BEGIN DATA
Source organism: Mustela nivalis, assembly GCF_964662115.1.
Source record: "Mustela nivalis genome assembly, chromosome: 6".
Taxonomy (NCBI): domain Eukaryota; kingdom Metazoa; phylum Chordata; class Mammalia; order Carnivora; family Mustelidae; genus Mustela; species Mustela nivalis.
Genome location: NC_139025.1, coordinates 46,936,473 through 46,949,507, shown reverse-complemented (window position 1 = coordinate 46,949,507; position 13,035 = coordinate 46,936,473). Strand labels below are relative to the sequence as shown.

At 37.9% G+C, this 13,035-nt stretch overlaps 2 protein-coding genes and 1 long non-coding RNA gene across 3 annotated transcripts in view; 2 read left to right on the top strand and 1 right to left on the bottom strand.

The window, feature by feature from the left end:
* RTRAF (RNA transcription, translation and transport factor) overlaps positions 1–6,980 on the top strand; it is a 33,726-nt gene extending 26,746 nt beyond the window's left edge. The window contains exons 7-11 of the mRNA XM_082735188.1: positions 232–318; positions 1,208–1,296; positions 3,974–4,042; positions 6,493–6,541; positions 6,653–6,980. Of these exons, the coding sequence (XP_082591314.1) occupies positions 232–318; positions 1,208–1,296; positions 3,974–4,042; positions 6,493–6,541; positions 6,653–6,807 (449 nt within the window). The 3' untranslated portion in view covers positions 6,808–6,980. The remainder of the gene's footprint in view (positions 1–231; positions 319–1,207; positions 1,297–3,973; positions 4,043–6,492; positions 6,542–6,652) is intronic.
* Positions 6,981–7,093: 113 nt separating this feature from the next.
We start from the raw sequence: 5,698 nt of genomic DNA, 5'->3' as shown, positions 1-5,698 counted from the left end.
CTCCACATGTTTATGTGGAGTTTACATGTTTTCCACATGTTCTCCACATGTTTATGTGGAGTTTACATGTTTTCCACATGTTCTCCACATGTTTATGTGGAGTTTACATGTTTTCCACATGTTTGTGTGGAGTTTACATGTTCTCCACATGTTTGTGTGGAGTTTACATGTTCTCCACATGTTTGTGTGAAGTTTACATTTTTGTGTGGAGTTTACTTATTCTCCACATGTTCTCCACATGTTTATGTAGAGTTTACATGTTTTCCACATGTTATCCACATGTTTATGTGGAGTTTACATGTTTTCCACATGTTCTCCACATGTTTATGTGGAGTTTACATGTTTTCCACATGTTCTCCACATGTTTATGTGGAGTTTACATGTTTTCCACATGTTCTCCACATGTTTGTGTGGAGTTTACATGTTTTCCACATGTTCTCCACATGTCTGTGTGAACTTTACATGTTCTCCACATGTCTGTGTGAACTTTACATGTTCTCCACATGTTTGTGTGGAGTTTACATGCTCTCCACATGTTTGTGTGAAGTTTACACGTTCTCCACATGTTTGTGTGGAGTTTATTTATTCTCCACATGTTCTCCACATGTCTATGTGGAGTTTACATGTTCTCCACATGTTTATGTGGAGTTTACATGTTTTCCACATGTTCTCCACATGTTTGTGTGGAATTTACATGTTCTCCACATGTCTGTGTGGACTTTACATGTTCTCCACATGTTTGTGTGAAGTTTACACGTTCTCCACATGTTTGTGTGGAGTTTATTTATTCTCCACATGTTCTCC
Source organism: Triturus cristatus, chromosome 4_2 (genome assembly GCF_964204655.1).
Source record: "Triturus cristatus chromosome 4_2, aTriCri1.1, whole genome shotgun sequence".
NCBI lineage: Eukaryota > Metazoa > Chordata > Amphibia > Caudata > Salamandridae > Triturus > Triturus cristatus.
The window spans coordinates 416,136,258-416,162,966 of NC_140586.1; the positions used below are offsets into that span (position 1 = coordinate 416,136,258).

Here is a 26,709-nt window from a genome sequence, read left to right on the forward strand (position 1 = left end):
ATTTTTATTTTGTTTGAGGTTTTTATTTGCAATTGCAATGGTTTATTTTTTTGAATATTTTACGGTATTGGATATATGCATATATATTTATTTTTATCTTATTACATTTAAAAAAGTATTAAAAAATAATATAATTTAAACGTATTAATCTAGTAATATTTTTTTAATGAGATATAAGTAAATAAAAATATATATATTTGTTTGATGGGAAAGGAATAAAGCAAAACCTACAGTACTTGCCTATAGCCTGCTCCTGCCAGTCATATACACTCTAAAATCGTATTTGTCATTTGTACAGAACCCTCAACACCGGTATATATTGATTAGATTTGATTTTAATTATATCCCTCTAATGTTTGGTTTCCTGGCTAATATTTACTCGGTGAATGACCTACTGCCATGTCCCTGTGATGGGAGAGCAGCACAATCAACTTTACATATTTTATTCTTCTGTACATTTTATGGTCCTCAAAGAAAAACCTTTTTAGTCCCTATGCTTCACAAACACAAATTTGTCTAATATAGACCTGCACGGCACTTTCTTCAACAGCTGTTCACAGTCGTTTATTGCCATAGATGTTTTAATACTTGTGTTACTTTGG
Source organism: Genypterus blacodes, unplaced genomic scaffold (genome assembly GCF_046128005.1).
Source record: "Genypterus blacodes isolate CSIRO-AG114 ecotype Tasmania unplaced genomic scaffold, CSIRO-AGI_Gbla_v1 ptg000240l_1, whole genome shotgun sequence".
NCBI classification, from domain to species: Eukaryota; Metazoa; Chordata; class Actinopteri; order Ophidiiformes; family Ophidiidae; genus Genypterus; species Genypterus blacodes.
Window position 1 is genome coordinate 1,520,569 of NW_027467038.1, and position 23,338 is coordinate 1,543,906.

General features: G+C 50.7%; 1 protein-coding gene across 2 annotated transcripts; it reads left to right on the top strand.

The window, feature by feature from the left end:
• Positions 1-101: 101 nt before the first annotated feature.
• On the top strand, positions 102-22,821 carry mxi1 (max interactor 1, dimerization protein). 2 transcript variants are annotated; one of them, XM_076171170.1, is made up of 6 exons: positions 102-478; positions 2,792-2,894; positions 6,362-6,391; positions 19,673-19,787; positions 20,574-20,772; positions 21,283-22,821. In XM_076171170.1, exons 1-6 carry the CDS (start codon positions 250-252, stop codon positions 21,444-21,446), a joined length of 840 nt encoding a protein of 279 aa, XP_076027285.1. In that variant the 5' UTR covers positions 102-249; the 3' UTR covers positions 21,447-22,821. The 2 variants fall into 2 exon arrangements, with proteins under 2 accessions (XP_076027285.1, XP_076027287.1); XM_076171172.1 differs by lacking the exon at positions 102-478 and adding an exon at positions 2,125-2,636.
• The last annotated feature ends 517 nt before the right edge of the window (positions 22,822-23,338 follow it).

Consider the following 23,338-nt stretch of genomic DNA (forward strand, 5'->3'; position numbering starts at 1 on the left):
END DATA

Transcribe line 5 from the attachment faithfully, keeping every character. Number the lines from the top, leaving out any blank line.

At 37.9% G+C, this 13,035-nt stretch overlaps 2 protein-coding genes and 1 long non-coding RNA gene across 3 annotated transcripts in view; 2 read left to right on the top strand and 1 right to left on the bottom strand.